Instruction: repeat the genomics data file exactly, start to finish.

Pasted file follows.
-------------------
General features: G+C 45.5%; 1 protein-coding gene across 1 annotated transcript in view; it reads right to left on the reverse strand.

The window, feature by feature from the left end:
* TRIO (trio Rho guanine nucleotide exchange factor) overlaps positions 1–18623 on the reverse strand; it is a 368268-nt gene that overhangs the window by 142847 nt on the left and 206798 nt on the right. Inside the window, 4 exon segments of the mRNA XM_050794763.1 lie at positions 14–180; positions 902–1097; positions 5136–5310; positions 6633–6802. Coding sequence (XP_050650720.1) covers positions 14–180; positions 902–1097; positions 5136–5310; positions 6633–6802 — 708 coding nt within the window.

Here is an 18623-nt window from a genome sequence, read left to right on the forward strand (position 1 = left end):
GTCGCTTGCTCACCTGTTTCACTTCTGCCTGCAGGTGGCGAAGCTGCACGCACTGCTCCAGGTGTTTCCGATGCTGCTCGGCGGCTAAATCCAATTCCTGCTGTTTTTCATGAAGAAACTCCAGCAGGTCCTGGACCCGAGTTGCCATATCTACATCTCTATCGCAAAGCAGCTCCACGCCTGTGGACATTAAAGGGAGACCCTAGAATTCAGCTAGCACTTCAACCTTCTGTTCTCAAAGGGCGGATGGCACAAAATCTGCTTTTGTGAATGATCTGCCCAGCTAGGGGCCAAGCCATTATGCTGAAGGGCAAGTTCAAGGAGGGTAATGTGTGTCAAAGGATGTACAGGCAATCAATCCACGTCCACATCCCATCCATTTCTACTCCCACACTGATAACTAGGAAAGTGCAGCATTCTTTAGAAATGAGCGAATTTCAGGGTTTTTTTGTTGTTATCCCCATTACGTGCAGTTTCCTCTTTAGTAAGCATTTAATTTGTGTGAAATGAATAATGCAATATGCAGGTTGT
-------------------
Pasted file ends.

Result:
General features: G+C 45.5%; 1 protein-coding gene across 1 annotated transcript in view; it reads right to left on the reverse strand.

The window, feature by feature from the left end:
* TRIO (trio Rho guanine nucleotide exchange factor) overlaps positions 1–18623 on the reverse strand; it is a 368268-nt gene that overhangs the window by 142847 nt on the left and 206798 nt on the right. Inside the window, 4 exon segments of the mRNA XM_050794763.1 lie at positions 14–180; positions 902–1097; positions 5136–5310; positions 6633–6802. Coding sequence (XP_050650720.1) covers positions 14–180; positions 902–1097; positions 5136–5310; positions 6633–6802 — 708 coding nt within the window.

Here is an 18623-nt window from a genome sequence, read left to right on the forward strand (position 1 = left end):
GTCGCTTGCTCACCTGTTTCACTTCTGCCTGCAGGTGGCGAAGCTGCACGCACTGCTCCAGGTGTTTCCGATGCTGCTCGGCGGCTAAATCCAATTCCTGCTGTTTTTCATGAAGAAACTCCAGCAGGTCCTGGACCCGAGTTGCCATATCTACATCTCTATCGCAAAGCAGCTCCACGCCTGTGGACATTAAAGGGAGACCCTAGAATTCAGCTAGCACTTCAACCTTCTGTTCTCAAAGGGCGGATGGCACAAAATCTGCTTTTGTGAATGATCTGCCCAGCTAGGGGCCAAGCCATTATGCTGAAGGGCAAGTTCAAGGAGGGTAATGTGTGTCAAAGGATGTACAGGCAATCAATCCACGTCCACATCCCATCCATTTCTACTCCCACACTGATAACTAGGAAAGTGCAGCATTCTTTAGAAATGAGCGAATTTCAGGGTTTTTTTGTTGTTATCCCCATTACGTGCAGTTTCCTCTTTAGTAAGCATTTAATTTGTGTGAAATGAATAATGCAATATGCAGGTTGT